USDA Issues Final GMO Label Rule

As early as next month, food manufacturers may start using the USDA-approved “Bioengineered” symbol to disclose the presence of GMO ingredients in their packaged goods labeled for retail sale.

Under a Final Rule issued Dec. 19, 2018 by USDA’s Agricultural Marketing Service (AMS), food manufacturers, importers, and certain retailers must disclose the presence of foods or ingredients made from genetic engineering when the bioengineered portion exceeds 5 percent by weight of each ingredient. Companies may voluntarily disclose smaller amounts of bioengineered foods or ingredients by using a USDA-approved “Derived from Bioengineering” symbol.

Mandatory disclosure for food manufacturers starts Jan. 1, 2022. Very small manufacturers (having less than $2.5 million in annual sales) and restaurants are exempt. Companies can voluntarily begin disclosure starting Feb. 19, 2019, when the Final Rule takes effect.

The Final Rule implements the National Bioengineered Food Disclosure Law (PL 114-216), which was signed into law in July 2016. It requires food manufacturers to prominently disclose on the label the presence of bioengineered ingredients.

The new standard “ensures clear information and labeling consistency for consumers about the ingredients in their food,” Agriculture Secretary Sonny Perdue said in a statement. “The standard also avoids a patchwork state-by-state system that could be confusing to consumers.”

Under the Final Rule, which went through a lengthy proposal and revision process, highly refined foods or ingredients, such as oils or sugars that were derived from bioengineered crops but which do not contain detectable levels of modified genetic material are not considered bioengineered. Meat and milk from animals that consumed bioengineered feed are also exempt from disclosure. Products certified under USDA’s National Organic Program are exempt because they already must not contain any bioengineered ingredients.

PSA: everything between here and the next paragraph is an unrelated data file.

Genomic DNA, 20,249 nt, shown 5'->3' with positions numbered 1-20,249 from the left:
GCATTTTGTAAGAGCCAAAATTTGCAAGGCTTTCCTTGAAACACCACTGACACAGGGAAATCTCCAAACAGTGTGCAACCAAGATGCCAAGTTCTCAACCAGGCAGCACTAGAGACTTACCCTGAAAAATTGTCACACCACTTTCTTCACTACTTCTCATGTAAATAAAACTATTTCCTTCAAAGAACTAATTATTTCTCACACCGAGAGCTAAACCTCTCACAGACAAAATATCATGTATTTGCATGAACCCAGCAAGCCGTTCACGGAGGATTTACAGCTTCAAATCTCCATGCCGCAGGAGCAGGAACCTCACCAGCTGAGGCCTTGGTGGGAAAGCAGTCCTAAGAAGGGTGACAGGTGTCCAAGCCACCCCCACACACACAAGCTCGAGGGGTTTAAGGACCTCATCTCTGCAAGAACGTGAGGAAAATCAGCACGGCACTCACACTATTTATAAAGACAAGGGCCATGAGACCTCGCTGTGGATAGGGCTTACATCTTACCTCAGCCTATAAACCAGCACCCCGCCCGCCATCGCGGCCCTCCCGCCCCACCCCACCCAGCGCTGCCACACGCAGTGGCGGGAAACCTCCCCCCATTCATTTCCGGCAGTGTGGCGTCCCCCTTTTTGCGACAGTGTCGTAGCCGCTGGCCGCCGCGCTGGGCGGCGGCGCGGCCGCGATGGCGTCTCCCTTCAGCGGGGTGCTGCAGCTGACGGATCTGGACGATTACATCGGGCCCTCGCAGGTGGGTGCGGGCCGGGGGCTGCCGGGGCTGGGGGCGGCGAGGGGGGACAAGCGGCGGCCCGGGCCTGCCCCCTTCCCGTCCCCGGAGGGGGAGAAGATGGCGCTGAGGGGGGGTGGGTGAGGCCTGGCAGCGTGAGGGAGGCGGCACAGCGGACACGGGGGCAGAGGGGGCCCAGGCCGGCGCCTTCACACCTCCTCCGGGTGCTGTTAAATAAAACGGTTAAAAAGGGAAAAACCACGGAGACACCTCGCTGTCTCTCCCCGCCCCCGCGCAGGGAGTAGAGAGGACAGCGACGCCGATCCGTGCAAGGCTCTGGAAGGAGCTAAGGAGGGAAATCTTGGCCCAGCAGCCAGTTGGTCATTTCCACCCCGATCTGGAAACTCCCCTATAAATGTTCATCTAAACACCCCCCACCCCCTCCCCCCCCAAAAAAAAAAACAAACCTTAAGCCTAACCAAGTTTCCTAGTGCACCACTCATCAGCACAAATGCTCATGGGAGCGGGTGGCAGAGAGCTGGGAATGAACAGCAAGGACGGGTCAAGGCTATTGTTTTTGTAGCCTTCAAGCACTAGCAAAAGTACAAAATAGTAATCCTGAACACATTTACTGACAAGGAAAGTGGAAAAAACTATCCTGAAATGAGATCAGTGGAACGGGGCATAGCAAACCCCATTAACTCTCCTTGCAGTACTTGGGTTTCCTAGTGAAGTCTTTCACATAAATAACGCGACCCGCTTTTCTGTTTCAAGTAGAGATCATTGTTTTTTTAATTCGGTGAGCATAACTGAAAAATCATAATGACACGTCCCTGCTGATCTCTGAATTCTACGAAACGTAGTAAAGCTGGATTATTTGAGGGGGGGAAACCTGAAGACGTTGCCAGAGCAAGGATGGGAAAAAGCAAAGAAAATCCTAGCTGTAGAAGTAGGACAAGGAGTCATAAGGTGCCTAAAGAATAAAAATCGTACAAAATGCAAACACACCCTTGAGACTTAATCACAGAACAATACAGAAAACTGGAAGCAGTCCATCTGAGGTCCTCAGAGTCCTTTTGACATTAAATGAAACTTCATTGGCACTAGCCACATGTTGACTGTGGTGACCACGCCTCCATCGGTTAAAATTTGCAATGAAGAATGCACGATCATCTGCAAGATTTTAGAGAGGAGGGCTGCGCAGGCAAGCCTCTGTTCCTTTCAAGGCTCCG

Four Disclosure Methods

Food manufacturing companies (including makers of dietary supplements) can make disclosure by one of these four methods:

The “Bioengineered” symbol;

Printed text (“bioengineered food” or “contains bioengineered food ingredients”);

An electronic or digital link accompanied by a statement such as “Scan here for more food information” accompanied by a telephone number;

The statement “Text [command word] to [number] for bioengineered food information” followed by an immediate text message sent to the consumer’s mobile device with the bioengineered food disclosure.

Additional options such as a phone number or web address are available to small food manufacturers and for small and very small packages.

USDA discarded an earlier label disclosure proposal of “May Be Bioengineered.” The agency adopted the 5 percent threshold amount for disclosure because of the “reality” that bioengineered and non-bioengineered production systems coexist, and that “inadvertent or technically unavoidable” inclusion can occur. A lower threshold, such as 0.9 percent, as some other countries have adopted, “may increase the regulatory burden for producers and food processors,” with increased compliance costs passed on to consumers, USDA explained.

As to be expected, the Final Rule elicited divergent reactions from consumer and industry stakeholders. The Grocery Manufacturers Association praised USDA for making a “sound decision to empower the industry.”

“Disclosure is imperative to increasing transparency, educating consumers, and building trust of brands, the food industry, and government,” says Karin Moore, GMA’s senior vice president and general counsel. “We are pleased that the USDA has now provided a structure for our companies to share this information voluntarily, building a foundation for government to more quickly respond to innovation in food and agriculture in the future.”

While the Center for Science in the Public Interest (CSPI) is “generally supportive” of the Final Rule, Gregory Jaffe, its biotechnology director, says some provisions are “not in the best interest of consumers.”

Specifically, CSPI would have preferred “genetically engineered” to “bioengineered” because the latter is unfamiliar to most consumers. Additionally, CSPI disagreed with exempting highly processed ingredients derived from genetically engineered crops from mandatory disclosure, and would have preferred making the “Derived from Bioengineering” disclosure mandatory instead of voluntary.